I remember in the John Houghton book, him talking about the principle of limited disclosure, by which I think he meant the way in which some of our sons and daughters can gradually bring us to our knees. Just as you think things might be looking up, and you dare to feel a bit more hopeful, you are assailed by a fresh bit of news that is even more awful than before and that whittles away at the remaining shreds of hope that you have been desperately harbouring.
That is where I am with ds at the moment.
I do have several other children who should be my focus, but I am finding it hard to remain positive right now. A rather silly onslaught from an unrealistic piano teacher of one of them cast me down unreasonably. How on earth do you retain any positivity under these circumstances?
Is there any chance you can get some respite Fruitcake to do something just for you away from the children if only for a few hours or overnight say once a month?
After two years of struggling alone since ex left, and now having SS and CAMHS involved with EDD, my ex has finally agreed to paying for me to go into a Travel Lodge for two nights once a month so that I get a whole w/e off to myself. He will move back in to look after DD's.
If you book Travel Lodge ahead of time, you can often get deals of say a twin room for between £9-£21/night. I am going to use the time to meet up with various friends of mine, for a meal, or to go to the cinema, or for a drink and a catch up, so that I get some kind of social life which is non existant at the moment. Getting a twin room would mean any of my friends could stay overnight and also have a break from their children, and some w/e's I might just sleep and relax and do nothing. Maybe you could do something similar if only for one night a month.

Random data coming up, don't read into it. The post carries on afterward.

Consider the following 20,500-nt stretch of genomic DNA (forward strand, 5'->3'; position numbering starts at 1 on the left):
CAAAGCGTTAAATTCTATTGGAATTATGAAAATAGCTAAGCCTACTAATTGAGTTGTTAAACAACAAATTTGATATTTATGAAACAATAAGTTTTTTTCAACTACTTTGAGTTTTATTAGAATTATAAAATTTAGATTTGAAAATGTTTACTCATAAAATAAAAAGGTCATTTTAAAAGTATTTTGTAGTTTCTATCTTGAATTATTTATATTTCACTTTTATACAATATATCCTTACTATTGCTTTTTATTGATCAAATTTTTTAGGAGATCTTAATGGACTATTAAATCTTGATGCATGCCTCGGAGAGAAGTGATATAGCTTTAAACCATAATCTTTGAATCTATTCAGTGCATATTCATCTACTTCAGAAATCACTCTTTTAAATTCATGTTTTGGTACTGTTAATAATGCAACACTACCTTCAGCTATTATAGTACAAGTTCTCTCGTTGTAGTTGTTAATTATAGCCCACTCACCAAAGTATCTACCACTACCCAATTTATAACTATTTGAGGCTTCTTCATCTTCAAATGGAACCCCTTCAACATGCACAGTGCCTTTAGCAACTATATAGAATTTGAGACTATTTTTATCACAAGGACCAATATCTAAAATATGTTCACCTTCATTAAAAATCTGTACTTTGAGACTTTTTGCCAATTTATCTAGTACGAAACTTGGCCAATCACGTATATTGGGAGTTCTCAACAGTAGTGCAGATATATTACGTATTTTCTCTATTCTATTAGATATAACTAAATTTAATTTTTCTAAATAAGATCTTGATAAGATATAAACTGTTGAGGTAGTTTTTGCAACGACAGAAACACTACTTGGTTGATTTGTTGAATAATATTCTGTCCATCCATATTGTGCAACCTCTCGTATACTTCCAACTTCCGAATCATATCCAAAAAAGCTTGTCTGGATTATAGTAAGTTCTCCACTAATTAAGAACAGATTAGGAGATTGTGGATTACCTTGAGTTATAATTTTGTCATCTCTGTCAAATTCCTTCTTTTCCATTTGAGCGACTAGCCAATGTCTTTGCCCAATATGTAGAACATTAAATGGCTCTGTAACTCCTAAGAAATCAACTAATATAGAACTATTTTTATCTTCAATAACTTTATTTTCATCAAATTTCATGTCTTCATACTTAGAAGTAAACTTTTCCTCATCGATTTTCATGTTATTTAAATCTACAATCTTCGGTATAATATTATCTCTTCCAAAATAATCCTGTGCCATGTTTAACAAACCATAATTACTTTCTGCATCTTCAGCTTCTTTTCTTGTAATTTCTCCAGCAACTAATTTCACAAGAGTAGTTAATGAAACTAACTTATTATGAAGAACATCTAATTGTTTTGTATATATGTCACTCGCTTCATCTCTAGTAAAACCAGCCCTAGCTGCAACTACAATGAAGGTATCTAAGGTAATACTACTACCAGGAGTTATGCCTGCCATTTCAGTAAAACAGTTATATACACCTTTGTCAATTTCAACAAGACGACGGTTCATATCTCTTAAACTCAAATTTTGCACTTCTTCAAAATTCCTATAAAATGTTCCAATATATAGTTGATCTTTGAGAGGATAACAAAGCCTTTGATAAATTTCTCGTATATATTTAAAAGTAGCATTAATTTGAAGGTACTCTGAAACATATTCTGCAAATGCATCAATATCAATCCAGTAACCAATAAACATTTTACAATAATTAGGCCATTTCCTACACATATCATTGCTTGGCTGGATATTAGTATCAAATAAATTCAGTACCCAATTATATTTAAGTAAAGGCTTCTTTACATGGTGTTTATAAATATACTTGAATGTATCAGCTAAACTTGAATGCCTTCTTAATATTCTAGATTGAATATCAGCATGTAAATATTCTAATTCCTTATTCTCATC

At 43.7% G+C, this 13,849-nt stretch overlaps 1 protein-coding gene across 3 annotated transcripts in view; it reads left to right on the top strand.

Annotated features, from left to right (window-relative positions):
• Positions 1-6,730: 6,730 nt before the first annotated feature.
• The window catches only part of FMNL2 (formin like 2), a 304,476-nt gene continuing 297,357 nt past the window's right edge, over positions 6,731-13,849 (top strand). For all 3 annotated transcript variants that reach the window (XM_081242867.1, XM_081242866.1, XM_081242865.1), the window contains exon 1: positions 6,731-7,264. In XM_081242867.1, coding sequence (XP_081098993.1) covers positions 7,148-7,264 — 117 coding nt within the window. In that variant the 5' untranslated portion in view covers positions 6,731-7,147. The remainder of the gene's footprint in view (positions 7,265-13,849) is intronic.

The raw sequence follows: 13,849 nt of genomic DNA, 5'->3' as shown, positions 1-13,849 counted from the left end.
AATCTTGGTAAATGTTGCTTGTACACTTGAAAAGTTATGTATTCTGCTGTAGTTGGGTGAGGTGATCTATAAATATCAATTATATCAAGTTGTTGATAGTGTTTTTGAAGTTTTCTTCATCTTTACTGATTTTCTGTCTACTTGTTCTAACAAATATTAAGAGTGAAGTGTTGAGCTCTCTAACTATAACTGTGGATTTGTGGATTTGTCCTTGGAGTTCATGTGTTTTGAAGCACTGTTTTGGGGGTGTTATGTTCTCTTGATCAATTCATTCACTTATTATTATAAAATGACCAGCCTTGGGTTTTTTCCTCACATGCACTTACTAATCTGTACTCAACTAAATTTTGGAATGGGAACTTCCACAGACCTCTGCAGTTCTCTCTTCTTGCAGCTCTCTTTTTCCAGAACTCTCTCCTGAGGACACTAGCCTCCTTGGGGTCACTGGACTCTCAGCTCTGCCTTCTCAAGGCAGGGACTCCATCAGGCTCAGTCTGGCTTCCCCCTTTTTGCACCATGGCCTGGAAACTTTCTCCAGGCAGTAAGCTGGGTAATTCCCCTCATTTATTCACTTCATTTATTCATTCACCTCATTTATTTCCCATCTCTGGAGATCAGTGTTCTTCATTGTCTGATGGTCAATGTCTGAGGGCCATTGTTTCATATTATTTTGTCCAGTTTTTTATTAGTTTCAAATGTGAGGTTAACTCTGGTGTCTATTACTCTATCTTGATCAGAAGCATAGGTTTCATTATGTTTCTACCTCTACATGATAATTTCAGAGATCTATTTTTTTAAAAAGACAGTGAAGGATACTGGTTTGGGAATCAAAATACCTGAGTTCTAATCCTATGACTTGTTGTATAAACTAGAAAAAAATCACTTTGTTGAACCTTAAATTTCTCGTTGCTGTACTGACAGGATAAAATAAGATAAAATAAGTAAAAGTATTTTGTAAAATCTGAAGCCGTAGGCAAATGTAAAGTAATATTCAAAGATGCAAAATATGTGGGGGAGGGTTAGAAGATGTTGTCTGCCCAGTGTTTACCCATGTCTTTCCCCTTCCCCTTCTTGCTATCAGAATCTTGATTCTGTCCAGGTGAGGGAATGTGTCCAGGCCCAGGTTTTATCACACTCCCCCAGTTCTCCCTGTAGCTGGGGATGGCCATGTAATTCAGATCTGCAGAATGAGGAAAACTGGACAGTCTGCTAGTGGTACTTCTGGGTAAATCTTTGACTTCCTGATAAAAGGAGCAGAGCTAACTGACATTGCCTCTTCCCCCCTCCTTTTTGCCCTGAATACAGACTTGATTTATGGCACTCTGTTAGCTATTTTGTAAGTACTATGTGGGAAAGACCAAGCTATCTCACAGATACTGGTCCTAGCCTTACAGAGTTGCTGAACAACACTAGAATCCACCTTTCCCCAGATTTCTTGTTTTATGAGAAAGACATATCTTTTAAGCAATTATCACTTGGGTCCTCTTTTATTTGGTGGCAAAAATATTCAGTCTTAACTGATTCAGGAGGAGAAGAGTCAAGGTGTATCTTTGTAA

Think it would really help to get some space and time to yourself to re-charge your batteries.
I've struggled a great deal with balancing feeling over the moon to facing total ruin with regards to our most troubled adoptee, blossom Indeed, there are times partridge has gone into free fall and I've struggled more than with blossom going on a wobbler
To me, fruitcake, it's the huge waves up and crashes down that make it emotionally un-doable
The 'trick' I'm trying to do is iron out my own life so my pain, my activity levels, my interests have peaks and troughs within manageable range
And concentrate on levelling my own life into that range in the ways I can
I cannot level my children's lives or even go with them to a degree, as their range of wild swinging from ok ish to mad levels of horrors is beyond my coping ability
I think when so much of your life is tied up with theirs is very tough to maintain this and you must have physical space away and take extra care that you get counselling about spotting the cycles that lead you into the swing of peaks and troughs.
Mum to AS (19) who is home, AD ( 17) who isn't and BD (7). Lucked in when married my best friend and became a mummy. Partial to a cuddle and a cuppa tea....
PT - yes it is the highs and lows that are so hard. Just as you are beginning to feel a bit more hopeful, some awful new development casts you down.
I do need to re-focus as I have several other children who are doing well, with no major problems (unless you count a question mark over passing grade 8 piano as a "problem" - which I absolutely do not when thinking straight). My little son asked me last night, "Are you sad, Mummy?" I cannot go on like this as it is just not fair on them.